John Leo
'Canada is a pleasantly authoritarian country," Alan Borovoy, general counsel of the Canadian Civil Liberties Association, said a few years ago. An example of what he means is Bill C-250, a repressive, anti-free-speech measure that is on the brink of becoming law in Canada. It would add "sexual orientation" to the Canadian hate propaganda law, thus making public criticism of homosexuality a crime. It is sometimes called the "Bible as Hate Literature" bill, or simply "the chill bill." It could ban publicly expressed opposition to gay marriage or any other political goal of gay groups. The bill has a loophole for religious opposition to homosexuality, but few scholars think it will offer protection, given the strength of the gay lobby and the trend toward censorship in Canada. Law Prof. David Bernstein, in his new book "You Can't Say That!" wrote that "it has apparently become illegal in Canada to advocate traditional Christian opposition to homosexual sex." Or traditional Jewish or Muslim opposition, too.

Since Canada has no First Amendment, anti-bias laws generally trump free speech and freedom of religion. A recent flurry of cases has mostly gone against free expression. The Saskatchewan Human Rights Commission ruled that a newspaper ad listing biblical passages that oppose homosexuality was a human-rights offense. The commission ordered the paper and Hugh Owens, the man who placed the ad, to pay $1,500 each to three gay men who objected to it. In another case, a British Columbia court upheld the one-month suspension, without pay, of a high school teacher who wrote letters to a local paper arguing that homosexuality is not a fixed orientation but a condition that can and should be treated. The teacher, Chris Kempling, was not accused of discrimination, merely of expressing thoughts that the state defines as improper.

That anti-free-speech principle, social conservatives argue, will become explicit national policy under C-250, with criminal penalties attached. Religious groups say it would become risky for them to teach certain biblical passages. If a student says something that irritates homosexuals in class, the student's parents might be held legally liable. Some Canadians worry that, for instance, discussions about gay men giving blood will be suppressed. Robert Spitzer of Columbia University, a longtime supporter of gay rights and an important figure in the American Psychiatric Association, published a study finding that many gays can become heterosexual. Would that study be banned under C-250 as hate speech? And since C-250 does not mention homosexuality but focuses broadly on "sexual orientation," Canada's freewheeling judiciary may explicitly extend protection to many "sexual minorities." Pedophilia and sadism are among the conditions listed by the American Psychiatric Association under "sexual orientation."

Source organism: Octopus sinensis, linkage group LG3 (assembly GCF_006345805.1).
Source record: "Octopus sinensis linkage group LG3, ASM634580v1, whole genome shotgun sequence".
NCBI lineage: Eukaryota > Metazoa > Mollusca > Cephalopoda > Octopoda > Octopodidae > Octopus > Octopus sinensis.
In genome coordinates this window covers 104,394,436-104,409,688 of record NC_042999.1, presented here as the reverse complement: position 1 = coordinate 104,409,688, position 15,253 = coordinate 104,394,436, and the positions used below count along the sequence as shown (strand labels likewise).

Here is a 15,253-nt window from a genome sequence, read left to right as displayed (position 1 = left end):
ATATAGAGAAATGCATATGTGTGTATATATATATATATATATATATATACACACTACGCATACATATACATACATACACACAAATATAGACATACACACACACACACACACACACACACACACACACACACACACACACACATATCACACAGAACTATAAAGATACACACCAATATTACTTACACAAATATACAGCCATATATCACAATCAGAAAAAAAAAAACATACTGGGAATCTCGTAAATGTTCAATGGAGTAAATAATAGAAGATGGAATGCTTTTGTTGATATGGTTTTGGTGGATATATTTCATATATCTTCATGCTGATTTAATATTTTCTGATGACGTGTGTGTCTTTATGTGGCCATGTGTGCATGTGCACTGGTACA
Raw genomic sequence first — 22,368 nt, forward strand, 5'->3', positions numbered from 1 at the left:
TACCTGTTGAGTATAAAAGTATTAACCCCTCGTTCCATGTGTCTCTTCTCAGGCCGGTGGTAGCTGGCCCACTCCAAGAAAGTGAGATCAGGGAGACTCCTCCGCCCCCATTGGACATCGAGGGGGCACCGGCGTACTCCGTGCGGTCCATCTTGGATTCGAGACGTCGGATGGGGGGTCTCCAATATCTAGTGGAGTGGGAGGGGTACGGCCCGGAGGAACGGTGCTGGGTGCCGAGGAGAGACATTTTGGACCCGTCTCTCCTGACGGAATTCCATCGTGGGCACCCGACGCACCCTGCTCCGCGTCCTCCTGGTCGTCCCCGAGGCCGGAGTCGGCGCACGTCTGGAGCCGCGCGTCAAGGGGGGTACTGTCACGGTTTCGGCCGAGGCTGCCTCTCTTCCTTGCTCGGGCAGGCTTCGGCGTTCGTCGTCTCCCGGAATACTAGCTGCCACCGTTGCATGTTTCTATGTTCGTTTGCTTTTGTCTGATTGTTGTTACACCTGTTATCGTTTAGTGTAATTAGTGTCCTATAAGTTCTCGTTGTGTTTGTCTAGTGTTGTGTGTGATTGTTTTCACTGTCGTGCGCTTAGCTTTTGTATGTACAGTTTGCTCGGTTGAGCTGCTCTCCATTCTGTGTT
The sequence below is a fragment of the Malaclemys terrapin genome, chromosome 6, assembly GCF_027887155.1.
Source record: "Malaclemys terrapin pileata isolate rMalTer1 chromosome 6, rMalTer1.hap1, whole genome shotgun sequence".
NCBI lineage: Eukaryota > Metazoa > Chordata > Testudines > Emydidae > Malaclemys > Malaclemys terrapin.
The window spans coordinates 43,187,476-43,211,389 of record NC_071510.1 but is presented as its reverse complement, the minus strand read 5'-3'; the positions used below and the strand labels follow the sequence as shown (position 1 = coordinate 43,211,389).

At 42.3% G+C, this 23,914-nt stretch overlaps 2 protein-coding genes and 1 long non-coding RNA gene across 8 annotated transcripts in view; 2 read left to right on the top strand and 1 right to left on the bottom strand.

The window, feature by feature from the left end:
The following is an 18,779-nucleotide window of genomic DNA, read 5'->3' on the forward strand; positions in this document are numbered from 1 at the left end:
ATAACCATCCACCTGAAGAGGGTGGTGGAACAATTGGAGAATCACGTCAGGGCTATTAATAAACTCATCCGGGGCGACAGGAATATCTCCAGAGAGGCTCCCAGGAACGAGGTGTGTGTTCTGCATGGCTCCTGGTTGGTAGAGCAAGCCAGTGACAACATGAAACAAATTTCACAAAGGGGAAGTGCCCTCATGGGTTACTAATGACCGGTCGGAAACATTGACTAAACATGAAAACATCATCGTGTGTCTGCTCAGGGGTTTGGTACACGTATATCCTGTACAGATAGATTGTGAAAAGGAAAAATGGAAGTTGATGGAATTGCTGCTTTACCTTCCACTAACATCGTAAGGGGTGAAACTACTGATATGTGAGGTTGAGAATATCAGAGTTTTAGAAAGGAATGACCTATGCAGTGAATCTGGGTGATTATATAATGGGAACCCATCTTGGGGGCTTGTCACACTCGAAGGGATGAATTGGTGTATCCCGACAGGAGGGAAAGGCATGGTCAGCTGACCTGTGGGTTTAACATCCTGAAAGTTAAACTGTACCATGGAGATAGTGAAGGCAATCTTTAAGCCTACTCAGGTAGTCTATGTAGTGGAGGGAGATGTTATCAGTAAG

Church foes? The churches seem to be the key target of C-250. One of Canada's gay senators denounced "ecclesiastical dictators" and wrote to a critic, "You people are sick. God should strike you dead." In 1998, lesbian lawyer Barbara Finlay of British Columbia said "the legal struggle for queer rights will one day be a struggle between freedom of religion versus sexual orientation."

It's starting to be defined just that way in other countries. In Sweden, sermons are explicitly covered by an anti-hate-speech law passed to protect homosexuals. The Swedish chancellor of justice said any reference to the Bible's stating that homosexuality is sinful might be a criminal offense, and a Pentecostal minister is already facing charges. In Britain, police investigated Anglican Bishop Peter Forster of Chester after he told a local paper: "Some people who are primarily homosexual can reorientate themselves. I would encourage them to consider that as an option." Police sent a copy of his remarks to prosecutors, but the case was dropped. In Ireland last August, the Irish Council for Civil Liberties warned that clergy who circulated a Vatican statement opposing gay marriages could face prosecution under incitement-to-hatred legislation.

In the United States, the dominance of anti-bias laws and rules limiting free speech and free exercise of religion is clear on campuses, not so clear in the real world. Still, First Amendment arguments are losing ground to antidiscrimination laws in many areas, and once stalwart free-speech groups, like the American Civil Liberties Union, have mostly gone over to the other side. An unlikely split has occurred. In the interest of fighting bias, liberal groups reliably promote laws that limit First Amendment principles. The best defenders of free speech and freedom of religion are no longer on the left. They are found on the right.


John Leo

John Leo is editor of MindingTheCampus.com and a former contributing editor at U.S. News and World Report.

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